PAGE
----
Non-covered 529 Plan Costs

While the monies from 529 plans are transferable from state to state, certain schools in states may be ineligible for these funds. Parents having a 529 plan in Wisconsin can use the money for college in Florida. Though most schools qualify, some do not.

In addition to possible taxation for improperly used money from 529 plans, the accounts are subject to application fees, management fees and annual maintenance fees, that in total, range from $300 to $2000. These charges vary with individual states and with the type of plan acquired.

One might argue that student loans are for money that paid for the expenses that 529 plans do cover. Unfortunately, the law does not see it that way. Student loan payments and the interest attached to them is not covered by a 529 plan. This means that parents need to carefully consider which costs they take loans for and which they pay for with 529 plan funds.

Parents considering a 529 plan must either begin the account early enough in the child’s life in order to pay for college from the start of enrollment, or have a backup plan to accommodate student loans and other non-school related expenses. The Coverdell Education Savings Account has similar restrictions, the difference being that until the end of 2010, individuals were also allowed to use the monies for K-12 educations.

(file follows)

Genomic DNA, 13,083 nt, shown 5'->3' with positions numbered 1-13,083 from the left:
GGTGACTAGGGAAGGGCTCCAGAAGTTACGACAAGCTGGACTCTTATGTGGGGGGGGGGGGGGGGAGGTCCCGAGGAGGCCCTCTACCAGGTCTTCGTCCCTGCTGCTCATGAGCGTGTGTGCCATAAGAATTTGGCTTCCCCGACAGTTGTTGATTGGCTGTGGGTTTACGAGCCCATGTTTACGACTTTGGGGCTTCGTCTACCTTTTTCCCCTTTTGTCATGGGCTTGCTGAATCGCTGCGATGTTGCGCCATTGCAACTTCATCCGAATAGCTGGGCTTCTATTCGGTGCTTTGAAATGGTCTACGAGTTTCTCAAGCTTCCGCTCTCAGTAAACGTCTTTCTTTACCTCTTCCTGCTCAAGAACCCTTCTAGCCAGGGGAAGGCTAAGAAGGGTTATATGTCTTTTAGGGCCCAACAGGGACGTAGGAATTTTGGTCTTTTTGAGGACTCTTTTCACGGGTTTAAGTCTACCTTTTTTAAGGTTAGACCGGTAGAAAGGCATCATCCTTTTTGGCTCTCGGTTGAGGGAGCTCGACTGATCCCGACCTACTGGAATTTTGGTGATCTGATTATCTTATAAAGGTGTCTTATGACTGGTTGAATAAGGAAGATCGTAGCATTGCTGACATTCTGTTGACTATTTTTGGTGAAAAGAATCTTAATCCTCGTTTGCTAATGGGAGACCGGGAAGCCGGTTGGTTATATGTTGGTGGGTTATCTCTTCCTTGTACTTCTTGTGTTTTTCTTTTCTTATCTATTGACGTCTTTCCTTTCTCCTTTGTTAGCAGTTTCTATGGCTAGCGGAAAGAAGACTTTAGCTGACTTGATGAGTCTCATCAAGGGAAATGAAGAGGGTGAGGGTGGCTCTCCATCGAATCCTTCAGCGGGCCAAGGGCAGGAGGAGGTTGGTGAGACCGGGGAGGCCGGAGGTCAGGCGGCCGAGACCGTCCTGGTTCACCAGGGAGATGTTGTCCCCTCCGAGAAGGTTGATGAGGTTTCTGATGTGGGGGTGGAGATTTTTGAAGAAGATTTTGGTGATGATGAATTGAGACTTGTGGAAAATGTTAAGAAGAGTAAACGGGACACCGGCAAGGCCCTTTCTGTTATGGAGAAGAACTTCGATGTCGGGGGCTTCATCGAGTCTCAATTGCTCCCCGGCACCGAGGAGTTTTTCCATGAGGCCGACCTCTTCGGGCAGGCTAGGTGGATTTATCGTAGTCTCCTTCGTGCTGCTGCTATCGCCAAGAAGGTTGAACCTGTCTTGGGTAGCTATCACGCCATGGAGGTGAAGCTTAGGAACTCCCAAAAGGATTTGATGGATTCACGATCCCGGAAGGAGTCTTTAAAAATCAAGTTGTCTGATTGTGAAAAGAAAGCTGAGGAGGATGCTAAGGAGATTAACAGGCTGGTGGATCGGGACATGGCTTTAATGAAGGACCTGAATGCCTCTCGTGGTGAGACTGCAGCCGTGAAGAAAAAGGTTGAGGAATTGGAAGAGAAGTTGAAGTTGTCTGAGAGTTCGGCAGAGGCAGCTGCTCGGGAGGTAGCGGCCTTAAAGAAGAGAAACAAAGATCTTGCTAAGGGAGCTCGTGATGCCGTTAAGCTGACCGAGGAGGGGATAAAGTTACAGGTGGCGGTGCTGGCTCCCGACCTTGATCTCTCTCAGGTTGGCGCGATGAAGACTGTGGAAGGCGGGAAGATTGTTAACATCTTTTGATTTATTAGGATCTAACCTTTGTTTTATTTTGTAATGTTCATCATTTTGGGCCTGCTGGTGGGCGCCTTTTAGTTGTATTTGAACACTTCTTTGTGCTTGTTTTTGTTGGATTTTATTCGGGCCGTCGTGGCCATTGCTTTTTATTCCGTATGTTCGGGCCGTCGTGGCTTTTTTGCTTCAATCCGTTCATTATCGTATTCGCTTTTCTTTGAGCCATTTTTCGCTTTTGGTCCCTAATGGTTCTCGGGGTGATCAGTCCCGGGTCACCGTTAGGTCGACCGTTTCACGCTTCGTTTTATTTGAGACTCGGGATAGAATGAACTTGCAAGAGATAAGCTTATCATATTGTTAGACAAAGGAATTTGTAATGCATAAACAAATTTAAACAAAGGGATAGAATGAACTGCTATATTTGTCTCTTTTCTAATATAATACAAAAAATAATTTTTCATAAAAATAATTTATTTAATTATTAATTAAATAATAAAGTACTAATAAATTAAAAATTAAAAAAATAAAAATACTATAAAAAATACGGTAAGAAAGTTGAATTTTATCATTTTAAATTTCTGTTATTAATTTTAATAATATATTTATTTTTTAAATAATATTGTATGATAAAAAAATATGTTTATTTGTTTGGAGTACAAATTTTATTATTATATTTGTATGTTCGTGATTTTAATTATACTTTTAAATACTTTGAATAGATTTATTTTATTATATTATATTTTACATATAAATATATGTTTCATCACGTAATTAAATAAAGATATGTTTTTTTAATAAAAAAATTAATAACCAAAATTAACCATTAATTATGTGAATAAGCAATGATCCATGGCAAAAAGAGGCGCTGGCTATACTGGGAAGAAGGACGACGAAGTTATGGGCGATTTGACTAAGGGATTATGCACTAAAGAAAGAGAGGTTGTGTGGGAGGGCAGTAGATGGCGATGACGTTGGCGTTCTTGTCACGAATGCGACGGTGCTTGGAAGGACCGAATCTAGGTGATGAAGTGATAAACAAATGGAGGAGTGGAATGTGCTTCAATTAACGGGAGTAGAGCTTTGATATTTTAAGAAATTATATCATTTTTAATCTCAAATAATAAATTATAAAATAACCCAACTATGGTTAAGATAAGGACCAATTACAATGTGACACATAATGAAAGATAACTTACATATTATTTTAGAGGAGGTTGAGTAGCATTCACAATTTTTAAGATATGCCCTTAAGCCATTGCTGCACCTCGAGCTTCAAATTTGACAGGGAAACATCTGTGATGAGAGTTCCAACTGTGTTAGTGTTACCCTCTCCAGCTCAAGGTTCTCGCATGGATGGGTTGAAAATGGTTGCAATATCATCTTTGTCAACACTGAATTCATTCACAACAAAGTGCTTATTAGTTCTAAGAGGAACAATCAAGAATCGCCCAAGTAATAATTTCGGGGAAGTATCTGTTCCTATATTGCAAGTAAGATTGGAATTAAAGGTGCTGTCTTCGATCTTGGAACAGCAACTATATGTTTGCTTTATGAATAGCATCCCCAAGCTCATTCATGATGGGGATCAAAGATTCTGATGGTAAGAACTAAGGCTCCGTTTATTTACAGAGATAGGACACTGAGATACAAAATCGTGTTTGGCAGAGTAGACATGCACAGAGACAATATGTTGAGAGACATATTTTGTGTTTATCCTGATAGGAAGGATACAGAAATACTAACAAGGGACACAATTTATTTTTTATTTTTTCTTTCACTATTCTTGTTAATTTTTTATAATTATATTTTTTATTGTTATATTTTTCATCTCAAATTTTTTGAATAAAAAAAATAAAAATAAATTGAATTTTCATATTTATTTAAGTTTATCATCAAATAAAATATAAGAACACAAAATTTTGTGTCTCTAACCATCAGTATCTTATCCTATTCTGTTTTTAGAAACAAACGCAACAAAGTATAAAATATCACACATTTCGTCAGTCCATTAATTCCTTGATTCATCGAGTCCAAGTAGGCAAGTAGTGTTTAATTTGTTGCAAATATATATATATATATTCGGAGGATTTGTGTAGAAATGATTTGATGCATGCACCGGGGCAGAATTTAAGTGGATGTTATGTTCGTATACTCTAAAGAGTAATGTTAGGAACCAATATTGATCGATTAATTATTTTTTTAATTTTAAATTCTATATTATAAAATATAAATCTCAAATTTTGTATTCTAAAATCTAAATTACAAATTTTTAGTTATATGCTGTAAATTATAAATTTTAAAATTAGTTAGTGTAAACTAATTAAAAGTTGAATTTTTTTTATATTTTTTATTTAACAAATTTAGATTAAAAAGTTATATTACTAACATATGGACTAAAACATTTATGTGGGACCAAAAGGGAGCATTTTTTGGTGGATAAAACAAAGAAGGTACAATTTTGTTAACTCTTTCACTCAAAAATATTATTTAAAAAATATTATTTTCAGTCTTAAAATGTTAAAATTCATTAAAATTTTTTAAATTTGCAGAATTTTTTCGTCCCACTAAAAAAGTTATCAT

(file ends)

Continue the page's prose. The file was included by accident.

How to Get the Most out of Both

The smartest thing to do is to create a list of college expenses that your child will incur. Then pull out those that will be covered under your 529 plan. If the plan has enough to cover all of these costs, great! You can simply pay the non-covered costs by loan, savings or other investments you have set aside for your child’s education. If not, the balance of education expenses should be lumped with the costs not covered by the 529 plan and addressed through whatever means you have set up for these costs. Just don’t get caught with a large 529 account and a school loan when you can’t use those funds to pay the loan. See what you can pay with the 529 account first and then dip into loans if you must.